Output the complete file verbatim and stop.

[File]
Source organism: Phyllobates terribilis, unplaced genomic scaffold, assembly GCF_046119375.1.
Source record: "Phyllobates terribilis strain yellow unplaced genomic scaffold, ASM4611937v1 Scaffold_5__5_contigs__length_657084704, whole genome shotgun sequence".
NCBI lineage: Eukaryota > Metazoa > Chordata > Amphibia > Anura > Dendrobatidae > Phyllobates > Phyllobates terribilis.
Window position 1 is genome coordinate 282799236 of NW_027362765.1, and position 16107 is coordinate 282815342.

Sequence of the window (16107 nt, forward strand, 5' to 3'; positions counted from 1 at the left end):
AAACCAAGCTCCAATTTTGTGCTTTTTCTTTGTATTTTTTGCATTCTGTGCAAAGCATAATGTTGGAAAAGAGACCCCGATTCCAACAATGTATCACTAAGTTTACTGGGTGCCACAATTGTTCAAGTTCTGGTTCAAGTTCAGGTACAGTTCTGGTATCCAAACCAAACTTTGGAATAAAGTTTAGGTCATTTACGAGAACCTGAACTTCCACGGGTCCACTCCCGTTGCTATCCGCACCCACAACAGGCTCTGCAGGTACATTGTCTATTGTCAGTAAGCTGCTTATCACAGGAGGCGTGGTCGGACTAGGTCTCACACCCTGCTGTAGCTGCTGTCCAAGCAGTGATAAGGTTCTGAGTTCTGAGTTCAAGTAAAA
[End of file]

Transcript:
Source organism: Phyllobates terribilis, unplaced genomic scaffold, assembly GCF_046119375.1.
Source record: "Phyllobates terribilis strain yellow unplaced genomic scaffold, ASM4611937v1 Scaffold_5__5_contigs__length_657084704, whole genome shotgun sequence".
NCBI lineage: Eukaryota > Metazoa > Chordata > Amphibia > Anura > Dendrobatidae > Phyllobates > Phyllobates terribilis.
Window position 1 is genome coordinate 282799236 of NW_027362765.1, and position 16107 is coordinate 282815342.

Sequence of the window (16107 nt, forward strand, 5' to 3'; positions counted from 1 at the left end):
AAACCAAGCTCCAATTTTGTGCTTTTTCTTTGTATTTTTTGCATTCTGTGCAAAGCATAATGTTGGAAAAGAGACCCCGATTCCAACAATGTATCACTAAGTTTACTGGGTGCCACAATTGTTCAAGTTCTGGTTCAAGTTCAGGTACAGTTCTGGTATCCAAACCAAACTTTGGAATAAAGTTTAGGTCATTTACGAGAACCTGAACTTCCACGGGTCCACTCCCGTTGCTATCCGCACCCACAACAGGCTCTGCAGGTACATTGTCTATTGTCAGTAAGCTGCTTATCACAGGAGGCGTGGTCGGACTAGGTCTCACACCCTGCTGTAGCTGCTGTCCAAGCAGTGATAAGGTTCTGAGTTCTGAGTTCAAGTAAAA